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J Pharm Pharmacol. 2002 Feb;54(2):205-12.

Tissue distribution of and species differences in deacetylation of N-acetyl-L-cysteine and immunohistochemical localization of acylase I in the primate kidney.

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1
Department of Pharmaceutical Information Science, Graduate School of Pharmacy, The University of Tokushima, Japan. aiko@ph2.tokushima-u.ac.jp

Abstract

Species differences in the biotransformation of N-acetyl-L-cysteine (NAC) have been investigated to evaluate the usefulness of NAC as a constituent in parenteral nutrition solutions in place of cysteine. The activity of NAC-deacetylating enzyme (acylase) was measured in various tissues of different species (rat, rabbit, dog, monkey, and man). Acylase activity was highest in the kidney in all species studied. Enzyme activity in the liver was 10 %-22 % of that in the kidney in the rat, rabbit, monkey, and man, but almost no hepatic activity was seen in the dog. NAC-deacetylating activity was very low in other organs. The tissue distribution of acylase I was determined by Western blotting and an immunohistochemical method employing specific antibody against porcine acylase I (EC 3.5.1.14). The immunoblotting study showed a 46-kDa protein band corresponding to porcine acylase I in the kidney of all species. In liver cytosol, 46 kDa and/or 29 kDa bands were observed in the rat, rabbit, monkey, and man, but not in the dog. In the immunohistochemical study, positive staining with anti-acylase I antibody was observed clearly in the renal proximal tubules in the monkey and man. These results suggested that the kidney and liver were the main organs responsible for the biotransformation of NAC to cysteine in mammals other than the dog.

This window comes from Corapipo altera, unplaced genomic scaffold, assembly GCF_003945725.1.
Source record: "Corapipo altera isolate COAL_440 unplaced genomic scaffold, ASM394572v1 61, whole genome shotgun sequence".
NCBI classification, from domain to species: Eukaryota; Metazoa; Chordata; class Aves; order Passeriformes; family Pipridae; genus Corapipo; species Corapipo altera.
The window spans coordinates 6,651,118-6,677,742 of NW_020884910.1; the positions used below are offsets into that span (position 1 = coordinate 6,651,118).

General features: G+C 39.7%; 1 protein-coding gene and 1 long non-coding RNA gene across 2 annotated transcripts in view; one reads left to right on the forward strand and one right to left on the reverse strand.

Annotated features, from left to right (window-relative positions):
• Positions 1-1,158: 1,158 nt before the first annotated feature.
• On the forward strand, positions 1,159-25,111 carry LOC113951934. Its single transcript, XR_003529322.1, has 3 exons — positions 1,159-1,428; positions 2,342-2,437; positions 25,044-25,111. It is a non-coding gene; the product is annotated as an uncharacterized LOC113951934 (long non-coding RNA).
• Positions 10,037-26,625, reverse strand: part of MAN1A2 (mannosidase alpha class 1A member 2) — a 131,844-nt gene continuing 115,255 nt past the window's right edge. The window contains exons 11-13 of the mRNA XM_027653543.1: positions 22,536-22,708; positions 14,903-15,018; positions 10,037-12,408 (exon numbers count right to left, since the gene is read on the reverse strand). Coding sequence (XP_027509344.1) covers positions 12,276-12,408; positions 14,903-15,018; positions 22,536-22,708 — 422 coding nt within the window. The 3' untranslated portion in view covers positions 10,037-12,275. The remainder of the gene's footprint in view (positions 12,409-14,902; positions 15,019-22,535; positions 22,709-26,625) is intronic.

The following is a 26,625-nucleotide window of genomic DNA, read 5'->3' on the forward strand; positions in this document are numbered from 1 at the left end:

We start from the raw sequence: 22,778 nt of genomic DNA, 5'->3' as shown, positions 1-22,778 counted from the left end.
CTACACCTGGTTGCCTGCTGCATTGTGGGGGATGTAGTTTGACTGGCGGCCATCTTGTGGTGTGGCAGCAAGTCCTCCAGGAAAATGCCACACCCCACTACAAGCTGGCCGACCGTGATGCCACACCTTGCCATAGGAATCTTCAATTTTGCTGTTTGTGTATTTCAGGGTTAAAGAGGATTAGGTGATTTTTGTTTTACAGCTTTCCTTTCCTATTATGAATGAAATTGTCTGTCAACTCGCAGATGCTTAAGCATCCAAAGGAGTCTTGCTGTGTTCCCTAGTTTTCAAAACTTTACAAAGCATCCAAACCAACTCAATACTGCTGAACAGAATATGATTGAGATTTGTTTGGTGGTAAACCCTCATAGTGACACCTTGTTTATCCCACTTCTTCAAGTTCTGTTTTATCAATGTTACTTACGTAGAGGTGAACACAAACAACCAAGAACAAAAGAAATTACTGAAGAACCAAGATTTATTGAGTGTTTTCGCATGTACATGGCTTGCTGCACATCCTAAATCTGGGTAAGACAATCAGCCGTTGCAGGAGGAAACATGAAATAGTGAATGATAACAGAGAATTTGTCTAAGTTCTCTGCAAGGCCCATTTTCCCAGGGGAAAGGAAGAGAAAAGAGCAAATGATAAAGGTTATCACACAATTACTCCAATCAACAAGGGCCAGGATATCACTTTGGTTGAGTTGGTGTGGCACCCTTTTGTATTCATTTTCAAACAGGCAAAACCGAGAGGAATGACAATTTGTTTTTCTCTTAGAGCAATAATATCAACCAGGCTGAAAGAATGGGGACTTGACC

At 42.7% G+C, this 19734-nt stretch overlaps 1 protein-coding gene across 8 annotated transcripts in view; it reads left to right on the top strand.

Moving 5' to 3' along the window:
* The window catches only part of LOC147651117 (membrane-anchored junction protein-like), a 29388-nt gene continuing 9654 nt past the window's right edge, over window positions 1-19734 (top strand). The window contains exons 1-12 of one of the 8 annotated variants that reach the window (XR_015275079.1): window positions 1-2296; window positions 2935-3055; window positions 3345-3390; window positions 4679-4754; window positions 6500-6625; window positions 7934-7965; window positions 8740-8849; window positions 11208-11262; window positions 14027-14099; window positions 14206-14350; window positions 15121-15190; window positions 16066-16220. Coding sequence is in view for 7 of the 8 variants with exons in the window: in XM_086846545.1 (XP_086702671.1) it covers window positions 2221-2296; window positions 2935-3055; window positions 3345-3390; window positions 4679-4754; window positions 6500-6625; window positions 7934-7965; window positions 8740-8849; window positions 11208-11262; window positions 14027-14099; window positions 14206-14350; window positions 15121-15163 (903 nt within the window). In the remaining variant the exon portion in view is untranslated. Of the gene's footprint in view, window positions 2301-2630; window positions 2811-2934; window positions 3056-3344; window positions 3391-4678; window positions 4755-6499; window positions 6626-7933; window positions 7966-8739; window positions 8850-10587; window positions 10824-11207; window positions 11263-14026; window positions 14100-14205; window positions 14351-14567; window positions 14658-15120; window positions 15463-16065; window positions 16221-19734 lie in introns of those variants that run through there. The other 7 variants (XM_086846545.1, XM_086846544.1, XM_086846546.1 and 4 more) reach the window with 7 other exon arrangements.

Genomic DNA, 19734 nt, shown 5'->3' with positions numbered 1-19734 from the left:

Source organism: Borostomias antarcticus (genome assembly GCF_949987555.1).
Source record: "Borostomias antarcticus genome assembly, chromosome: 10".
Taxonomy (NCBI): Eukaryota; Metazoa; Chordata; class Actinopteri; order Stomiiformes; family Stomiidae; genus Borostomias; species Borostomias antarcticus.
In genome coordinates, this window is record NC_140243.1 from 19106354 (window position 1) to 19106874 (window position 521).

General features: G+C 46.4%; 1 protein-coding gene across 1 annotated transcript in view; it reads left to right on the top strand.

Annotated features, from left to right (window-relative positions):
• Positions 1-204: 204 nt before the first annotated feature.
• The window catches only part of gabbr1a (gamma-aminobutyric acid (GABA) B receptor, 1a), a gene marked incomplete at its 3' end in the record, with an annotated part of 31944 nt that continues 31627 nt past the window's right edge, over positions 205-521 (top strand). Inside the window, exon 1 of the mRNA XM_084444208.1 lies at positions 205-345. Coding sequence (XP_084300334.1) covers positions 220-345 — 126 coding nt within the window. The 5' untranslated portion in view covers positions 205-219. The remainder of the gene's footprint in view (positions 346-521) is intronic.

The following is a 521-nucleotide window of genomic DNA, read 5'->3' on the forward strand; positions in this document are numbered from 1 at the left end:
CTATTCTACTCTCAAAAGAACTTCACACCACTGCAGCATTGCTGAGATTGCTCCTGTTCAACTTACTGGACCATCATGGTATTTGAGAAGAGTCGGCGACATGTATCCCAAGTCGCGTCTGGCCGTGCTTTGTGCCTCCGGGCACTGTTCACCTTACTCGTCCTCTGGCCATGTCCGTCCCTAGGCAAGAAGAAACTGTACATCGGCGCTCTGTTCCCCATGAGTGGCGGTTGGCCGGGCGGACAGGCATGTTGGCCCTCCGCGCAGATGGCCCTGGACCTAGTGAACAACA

PMID:
11848284
DOI:
10.1211/0022357021778394
[Indexed for MEDLINE]

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